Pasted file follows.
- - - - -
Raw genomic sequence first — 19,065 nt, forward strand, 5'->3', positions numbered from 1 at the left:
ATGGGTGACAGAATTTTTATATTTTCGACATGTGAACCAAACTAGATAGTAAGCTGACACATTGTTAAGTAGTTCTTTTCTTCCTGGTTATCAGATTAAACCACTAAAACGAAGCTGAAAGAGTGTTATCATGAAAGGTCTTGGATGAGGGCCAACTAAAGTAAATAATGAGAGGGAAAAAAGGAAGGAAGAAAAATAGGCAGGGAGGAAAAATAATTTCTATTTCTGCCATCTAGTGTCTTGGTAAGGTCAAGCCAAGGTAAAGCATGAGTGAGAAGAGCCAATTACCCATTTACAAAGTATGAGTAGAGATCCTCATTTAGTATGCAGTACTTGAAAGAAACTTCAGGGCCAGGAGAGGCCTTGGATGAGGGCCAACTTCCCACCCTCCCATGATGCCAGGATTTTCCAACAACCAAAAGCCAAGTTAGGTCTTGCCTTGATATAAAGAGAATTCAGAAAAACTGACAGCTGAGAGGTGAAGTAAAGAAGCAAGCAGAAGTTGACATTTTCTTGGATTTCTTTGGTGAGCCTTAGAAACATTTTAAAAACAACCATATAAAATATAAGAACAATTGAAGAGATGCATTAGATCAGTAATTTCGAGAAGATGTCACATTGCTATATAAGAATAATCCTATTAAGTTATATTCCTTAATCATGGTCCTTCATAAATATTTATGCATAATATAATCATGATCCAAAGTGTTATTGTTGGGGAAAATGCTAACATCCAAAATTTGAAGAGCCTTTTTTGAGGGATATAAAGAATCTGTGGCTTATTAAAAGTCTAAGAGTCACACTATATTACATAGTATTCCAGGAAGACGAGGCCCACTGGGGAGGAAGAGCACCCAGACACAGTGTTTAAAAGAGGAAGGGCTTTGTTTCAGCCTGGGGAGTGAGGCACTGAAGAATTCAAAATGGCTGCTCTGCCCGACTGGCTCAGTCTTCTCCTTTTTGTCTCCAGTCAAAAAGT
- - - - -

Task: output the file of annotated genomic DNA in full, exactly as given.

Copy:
Raw genomic sequence first — 19,065 nt, forward strand, 5'->3', positions numbered from 1 at the left:
ATGGGTGACAGAATTTTTATATTTTCGACATGTGAACCAAACTAGATAGTAAGCTGACACATTGTTAAGTAGTTCTTTTCTTCCTGGTTATCAGATTAAACCACTAAAACGAAGCTGAAAGAGTGTTATCATGAAAGGTCTTGGATGAGGGCCAACTAAAGTAAATAATGAGAGGGAAAAAAGGAAGGAAGAAAAATAGGCAGGGAGGAAAAATAATTTCTATTTCTGCCATCTAGTGTCTTGGTAAGGTCAAGCCAAGGTAAAGCATGAGTGAGAAGAGCCAATTACCCATTTACAAAGTATGAGTAGAGATCCTCATTTAGTATGCAGTACTTGAAAGAAACTTCAGGGCCAGGAGAGGCCTTGGATGAGGGCCAACTTCCCACCCTCCCATGATGCCAGGATTTTCCAACAACCAAAAGCCAAGTTAGGTCTTGCCTTGATATAAAGAGAATTCAGAAAAACTGACAGCTGAGAGGTGAAGTAAAGAAGCAAGCAGAAGTTGACATTTTCTTGGATTTCTTTGGTGAGCCTTAGAAACATTTTAAAAACAACCATATAAAATATAAGAACAATTGAAGAGATGCATTAGATCAGTAATTTCGAGAAGATGTCACATTGCTATATAAGAATAATCCTATTAAGTTATATTCCTTAATCATGGTCCTTCATAAATATTTATGCATAATATAATCATGATCCAAAGTGTTATTGTTGGGGAAAATGCTAACATCCAAAATTTGAAGAGCCTTTTTTGAGGGATATAAAGAATCTGTGGCTTATTAAAAGTCTAAGAGTCACACTATATTACATAGTATTCCAGGAAGACGAGGCCCACTGGGGAGGAAGAGCACCCAGACACAGTGTTTAAAAGAGGAAGGGCTTTGTTTCAGCCTGGGGAGTGAGGCACTGAAGAATTCAAAATGGCTGCTCTGCCCGACTGGCTCAGTCTTCTCCTTTTTGTCTCCAGTCAAAAAGT